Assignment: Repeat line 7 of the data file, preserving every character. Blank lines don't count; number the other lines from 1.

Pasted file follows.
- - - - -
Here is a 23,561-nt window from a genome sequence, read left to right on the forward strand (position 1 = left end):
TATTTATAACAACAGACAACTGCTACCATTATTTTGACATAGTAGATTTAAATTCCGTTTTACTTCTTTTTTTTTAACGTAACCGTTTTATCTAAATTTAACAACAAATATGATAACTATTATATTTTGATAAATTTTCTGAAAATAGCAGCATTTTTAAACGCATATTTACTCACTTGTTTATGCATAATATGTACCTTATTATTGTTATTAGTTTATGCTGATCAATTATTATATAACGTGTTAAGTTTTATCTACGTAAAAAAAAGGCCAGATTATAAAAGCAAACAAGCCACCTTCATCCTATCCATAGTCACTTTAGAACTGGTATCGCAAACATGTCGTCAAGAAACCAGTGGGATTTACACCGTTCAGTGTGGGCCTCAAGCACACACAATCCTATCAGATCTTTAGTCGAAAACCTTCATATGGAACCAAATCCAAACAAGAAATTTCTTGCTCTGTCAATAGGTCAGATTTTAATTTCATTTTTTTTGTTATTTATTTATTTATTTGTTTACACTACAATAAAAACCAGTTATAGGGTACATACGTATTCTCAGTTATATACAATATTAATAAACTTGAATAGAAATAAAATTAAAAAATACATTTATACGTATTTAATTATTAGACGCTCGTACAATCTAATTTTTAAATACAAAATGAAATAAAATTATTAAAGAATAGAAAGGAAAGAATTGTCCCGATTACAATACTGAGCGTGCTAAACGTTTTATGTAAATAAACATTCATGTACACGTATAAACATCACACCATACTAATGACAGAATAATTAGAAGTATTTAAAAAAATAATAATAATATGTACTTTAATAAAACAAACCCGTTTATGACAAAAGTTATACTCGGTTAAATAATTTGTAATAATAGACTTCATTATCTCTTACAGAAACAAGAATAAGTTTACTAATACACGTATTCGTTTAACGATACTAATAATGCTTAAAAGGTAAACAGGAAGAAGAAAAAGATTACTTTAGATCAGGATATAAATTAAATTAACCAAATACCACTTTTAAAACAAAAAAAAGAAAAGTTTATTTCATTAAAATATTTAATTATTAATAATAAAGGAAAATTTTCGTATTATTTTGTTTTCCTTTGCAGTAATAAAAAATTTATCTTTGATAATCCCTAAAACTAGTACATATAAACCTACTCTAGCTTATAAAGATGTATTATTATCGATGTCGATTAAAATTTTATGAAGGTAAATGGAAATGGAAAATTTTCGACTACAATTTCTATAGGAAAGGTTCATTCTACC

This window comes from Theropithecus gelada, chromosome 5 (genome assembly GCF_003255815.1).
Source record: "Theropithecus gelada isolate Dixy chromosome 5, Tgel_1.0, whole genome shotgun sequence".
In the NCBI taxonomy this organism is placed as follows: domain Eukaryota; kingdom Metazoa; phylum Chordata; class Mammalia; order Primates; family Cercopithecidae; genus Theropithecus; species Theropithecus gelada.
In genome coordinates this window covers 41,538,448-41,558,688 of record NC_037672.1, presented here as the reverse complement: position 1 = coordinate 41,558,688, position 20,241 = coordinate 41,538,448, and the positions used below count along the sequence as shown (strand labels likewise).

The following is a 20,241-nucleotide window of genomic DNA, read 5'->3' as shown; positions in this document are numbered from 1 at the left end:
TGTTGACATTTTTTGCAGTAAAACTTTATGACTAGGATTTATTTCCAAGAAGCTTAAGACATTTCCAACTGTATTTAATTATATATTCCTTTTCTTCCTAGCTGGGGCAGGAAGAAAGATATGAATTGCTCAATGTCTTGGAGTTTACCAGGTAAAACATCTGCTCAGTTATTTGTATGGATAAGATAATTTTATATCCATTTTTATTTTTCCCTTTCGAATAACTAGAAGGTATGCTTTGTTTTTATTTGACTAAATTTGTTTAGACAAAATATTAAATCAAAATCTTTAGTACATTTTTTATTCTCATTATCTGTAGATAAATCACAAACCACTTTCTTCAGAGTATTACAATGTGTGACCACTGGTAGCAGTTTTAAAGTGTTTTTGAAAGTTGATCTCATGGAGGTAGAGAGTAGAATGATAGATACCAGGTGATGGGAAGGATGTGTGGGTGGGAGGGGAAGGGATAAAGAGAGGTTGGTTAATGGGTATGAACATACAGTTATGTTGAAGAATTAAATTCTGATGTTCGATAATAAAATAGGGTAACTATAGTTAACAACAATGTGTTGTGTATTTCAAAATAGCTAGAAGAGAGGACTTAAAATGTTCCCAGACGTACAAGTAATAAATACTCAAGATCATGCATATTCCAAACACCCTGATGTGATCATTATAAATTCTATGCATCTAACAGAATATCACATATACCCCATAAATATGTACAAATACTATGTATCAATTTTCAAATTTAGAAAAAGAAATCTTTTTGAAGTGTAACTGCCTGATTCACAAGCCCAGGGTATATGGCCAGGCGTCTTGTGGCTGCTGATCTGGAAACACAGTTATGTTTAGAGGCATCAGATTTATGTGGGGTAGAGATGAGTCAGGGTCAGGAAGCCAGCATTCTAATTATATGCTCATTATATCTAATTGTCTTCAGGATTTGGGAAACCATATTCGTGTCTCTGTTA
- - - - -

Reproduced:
The following is a 20,241-nucleotide window of genomic DNA, read 5'->3' as shown; positions in this document are numbered from 1 at the left end: